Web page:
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The subject of affordability in American cities came up in a referendum yesterday in San Francisco. Voters rejected measures that would have given a green light to a major luxury condo development. The city is enjoying a construction boom. And some San Franciscans saw this vote as a fight over the kind of city they want.
Here's NPR's Richard Gonzales.
RICHARD GONZALES, BYLINE: I'm standing at the corner of Washington Street and Embarcadero. The Embarcadero is the roadway that runs along the city's waterfront and it has just killer views of the San Francisco Bay. There were plans to build 134 luxury condos for as much as $5 million apiece along the Embarcadero. But voters said no.
The vote wasn't even close. Sixty two percent of voters rejected one measure, Proposition B which would have allowed the condo project. More than 66 percent of voters said no to a companion measure, Proposition C, that would have allowed the condo project to exceed current height limits.
Jon Golinger directed the campaign called No Wall on the Waterfront.
JON GOLINGER: It was really a resounding rejection of a plan to build luxury condos on public land, to raise height limits the way they've done in so many waterfronts around the world, and build, build, build.
GONZALES: Golinger said voters were also rejecting condos for millionaires at a time when the less affluent are seeing rents and eviction rates skyrocket as the city is attracting scores of high-tech companies.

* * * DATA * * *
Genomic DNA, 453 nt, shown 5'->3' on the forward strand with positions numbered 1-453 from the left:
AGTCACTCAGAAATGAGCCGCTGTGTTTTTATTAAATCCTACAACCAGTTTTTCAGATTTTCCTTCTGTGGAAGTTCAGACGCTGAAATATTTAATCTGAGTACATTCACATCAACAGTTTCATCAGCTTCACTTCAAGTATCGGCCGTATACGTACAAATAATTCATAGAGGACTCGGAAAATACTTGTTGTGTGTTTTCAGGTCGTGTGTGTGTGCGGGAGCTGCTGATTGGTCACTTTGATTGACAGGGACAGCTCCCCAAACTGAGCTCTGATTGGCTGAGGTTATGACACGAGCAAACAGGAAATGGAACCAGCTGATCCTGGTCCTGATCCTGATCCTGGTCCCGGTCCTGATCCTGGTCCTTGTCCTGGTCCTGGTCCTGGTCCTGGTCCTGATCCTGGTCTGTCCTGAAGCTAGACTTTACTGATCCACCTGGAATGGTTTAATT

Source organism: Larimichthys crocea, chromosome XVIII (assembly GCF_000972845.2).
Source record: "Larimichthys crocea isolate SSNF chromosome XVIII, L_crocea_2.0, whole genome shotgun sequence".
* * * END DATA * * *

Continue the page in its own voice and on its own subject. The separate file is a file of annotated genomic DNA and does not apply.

The measures to approve the condo project were endorsed by Mayor Ed Lee and former Mayor Gavin Newsom, heard here together in this ad.
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GONZALES: Prop B was also backed by construction trade unions and city planning groups.
Corey Cook teaches politics at the University of San Francisco. He says proposals for waterfront development in this city are always controversial. But it's also a sensitive time when many San Franciscans wonder whether they can afford to continue living here.
COREY COOK: But I do think in the context of these concerns over, you know, cost of living and affordability, and out-migration of African-Americans and other low-income groups from the city, that this issue got, you know, swept into a broader conversation around those questions.
GONZALES: Cook says one irony is that the developers of the condo project had agreed to put $11 million into a fund for building affordable housing elsewhere in the city. But that apparently didn't sway many voters.
Richard Gonzales, NPR News, San Francisco.
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